Spelling Assessments

Diagnostic Spelling Tests

Teachers who are committed to differentiated and individualized spelling to help students catch up, while they keep up with grade-level instruction believe that spelling assessment should inform their instruction. The relevant question for this presentation is which spelling inventory or assessment provides the most teachable data for grades 4–post secondary students who struggle with spelling.

We’ll take a look at the two most popular spelling diagnostic tests, the Words Their Way® Elementary Spelling Inventory (ESI) and the Upper-Level Spelling Inventory (USI) and compare these to the Grades 4, 5, 6, 7, 8 Differentiated Spelling Instruction Diagnostic Spelling Assessment (DSA).

What’s the Same?

The ESI is designed for kindergarten–sixth grade; the USI is designed for upper elementary, middle school, high school, and post secondary students. The DSA is designed for grades 4–post secondary students. Note that Words Their Way® also provides another spelling inventory which will be excluded from our comparisons: the Primary Spelling Inventory, which is designed for kindergarten–third grade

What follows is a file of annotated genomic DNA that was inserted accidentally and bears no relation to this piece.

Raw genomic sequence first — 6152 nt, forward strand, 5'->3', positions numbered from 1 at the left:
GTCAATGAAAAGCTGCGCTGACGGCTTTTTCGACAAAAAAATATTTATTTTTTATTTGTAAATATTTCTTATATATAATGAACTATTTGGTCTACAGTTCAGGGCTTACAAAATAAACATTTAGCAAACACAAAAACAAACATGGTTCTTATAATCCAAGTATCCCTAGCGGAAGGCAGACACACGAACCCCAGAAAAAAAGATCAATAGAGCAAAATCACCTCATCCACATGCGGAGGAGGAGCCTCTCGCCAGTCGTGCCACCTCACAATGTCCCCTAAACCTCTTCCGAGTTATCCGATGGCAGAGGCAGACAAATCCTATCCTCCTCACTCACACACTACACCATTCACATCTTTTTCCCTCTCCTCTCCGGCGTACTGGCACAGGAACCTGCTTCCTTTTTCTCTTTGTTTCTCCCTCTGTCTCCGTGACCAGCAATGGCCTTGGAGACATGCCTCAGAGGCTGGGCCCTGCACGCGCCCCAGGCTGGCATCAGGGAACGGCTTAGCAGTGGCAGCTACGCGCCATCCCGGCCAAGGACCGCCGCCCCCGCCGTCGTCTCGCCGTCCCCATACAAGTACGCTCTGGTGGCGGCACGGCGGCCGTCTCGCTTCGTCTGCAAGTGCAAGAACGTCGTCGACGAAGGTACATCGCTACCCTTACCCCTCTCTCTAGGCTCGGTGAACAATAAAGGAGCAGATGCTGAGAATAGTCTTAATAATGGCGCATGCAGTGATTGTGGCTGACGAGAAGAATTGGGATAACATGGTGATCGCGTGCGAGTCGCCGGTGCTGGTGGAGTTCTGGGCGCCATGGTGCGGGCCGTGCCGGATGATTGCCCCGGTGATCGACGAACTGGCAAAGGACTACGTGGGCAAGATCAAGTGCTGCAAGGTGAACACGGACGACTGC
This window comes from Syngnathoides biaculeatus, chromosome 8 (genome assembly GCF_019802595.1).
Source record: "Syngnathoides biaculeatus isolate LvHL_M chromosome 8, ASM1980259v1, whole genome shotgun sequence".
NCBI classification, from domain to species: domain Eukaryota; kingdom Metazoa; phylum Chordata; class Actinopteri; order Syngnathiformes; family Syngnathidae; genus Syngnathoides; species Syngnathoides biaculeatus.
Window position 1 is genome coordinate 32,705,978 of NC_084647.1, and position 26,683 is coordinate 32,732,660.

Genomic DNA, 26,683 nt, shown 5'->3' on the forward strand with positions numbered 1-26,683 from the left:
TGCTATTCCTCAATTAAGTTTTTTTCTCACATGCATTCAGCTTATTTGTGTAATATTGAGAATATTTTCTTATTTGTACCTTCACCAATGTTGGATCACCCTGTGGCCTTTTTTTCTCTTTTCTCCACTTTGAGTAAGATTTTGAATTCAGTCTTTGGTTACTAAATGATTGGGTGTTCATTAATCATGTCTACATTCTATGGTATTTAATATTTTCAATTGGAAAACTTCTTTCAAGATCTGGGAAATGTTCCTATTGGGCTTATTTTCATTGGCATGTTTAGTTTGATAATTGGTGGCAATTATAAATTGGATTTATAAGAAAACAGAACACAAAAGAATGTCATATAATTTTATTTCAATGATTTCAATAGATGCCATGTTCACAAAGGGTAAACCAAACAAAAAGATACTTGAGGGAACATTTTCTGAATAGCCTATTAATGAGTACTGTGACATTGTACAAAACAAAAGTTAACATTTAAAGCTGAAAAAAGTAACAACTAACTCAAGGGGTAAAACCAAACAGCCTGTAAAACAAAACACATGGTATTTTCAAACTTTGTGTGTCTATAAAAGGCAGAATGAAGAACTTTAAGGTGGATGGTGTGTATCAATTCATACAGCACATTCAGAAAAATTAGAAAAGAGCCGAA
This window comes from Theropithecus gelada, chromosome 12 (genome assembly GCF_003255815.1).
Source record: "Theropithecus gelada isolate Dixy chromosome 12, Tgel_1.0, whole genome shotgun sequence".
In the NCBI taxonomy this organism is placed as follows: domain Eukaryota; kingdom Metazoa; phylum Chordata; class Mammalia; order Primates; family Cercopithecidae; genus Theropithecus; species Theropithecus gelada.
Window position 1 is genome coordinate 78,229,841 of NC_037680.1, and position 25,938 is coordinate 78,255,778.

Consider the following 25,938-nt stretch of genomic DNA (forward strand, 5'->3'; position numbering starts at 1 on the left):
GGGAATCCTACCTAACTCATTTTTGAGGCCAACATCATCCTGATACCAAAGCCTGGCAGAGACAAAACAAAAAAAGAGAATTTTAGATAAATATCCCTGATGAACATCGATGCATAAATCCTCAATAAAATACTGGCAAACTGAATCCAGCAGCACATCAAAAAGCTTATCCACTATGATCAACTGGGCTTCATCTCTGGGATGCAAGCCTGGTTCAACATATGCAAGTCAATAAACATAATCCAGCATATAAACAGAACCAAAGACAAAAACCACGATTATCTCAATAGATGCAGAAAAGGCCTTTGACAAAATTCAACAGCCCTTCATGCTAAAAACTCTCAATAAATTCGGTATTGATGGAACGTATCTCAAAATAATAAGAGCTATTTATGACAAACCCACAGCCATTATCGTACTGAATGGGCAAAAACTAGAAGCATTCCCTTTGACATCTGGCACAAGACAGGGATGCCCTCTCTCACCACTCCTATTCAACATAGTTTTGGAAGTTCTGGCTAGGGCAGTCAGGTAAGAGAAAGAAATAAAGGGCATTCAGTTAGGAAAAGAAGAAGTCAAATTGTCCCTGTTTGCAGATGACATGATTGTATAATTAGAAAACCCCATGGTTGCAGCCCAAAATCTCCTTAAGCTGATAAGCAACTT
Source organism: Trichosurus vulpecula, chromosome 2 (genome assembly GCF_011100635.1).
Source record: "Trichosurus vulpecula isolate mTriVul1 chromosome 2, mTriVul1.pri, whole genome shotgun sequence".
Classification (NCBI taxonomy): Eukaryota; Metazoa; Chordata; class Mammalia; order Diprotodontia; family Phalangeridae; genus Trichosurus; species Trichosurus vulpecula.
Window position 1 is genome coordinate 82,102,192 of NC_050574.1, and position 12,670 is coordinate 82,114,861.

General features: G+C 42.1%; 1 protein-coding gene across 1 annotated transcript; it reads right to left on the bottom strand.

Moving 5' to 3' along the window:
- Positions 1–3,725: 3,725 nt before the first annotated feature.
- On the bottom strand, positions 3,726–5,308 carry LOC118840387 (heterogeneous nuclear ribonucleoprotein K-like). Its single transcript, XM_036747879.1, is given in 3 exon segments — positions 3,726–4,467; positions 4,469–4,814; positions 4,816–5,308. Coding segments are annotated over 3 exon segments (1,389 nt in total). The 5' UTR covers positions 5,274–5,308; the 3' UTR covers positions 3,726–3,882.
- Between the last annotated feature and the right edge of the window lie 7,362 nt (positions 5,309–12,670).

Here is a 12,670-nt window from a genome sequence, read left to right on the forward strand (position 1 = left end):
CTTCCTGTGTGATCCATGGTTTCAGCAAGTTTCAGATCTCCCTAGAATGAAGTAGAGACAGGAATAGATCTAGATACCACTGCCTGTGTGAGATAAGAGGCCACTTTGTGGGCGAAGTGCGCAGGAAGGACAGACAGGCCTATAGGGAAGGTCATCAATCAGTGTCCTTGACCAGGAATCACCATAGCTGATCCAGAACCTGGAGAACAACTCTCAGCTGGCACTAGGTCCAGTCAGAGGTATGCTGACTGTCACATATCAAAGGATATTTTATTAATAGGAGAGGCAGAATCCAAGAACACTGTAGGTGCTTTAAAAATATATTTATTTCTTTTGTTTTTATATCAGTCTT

The ESI, USI, and DSA  tests are administered in the traditional word–example sentence–word format, and the focus spelling appears at the beginning, middle, and end of words. Only the focus spelling is corrected. For example, if the focus spelling is short /o/, the misspelling of the double consonant “gg” would not be marked incorrect for the test item foggy. Thus, “fogy” would be marked correct, but “fuggy” would be marked incorrect. All 3 spelling tests include features analysis on recording matrices. Each of the 3 tests diagnostically points to areas which need spelling remediation and practice for individual students.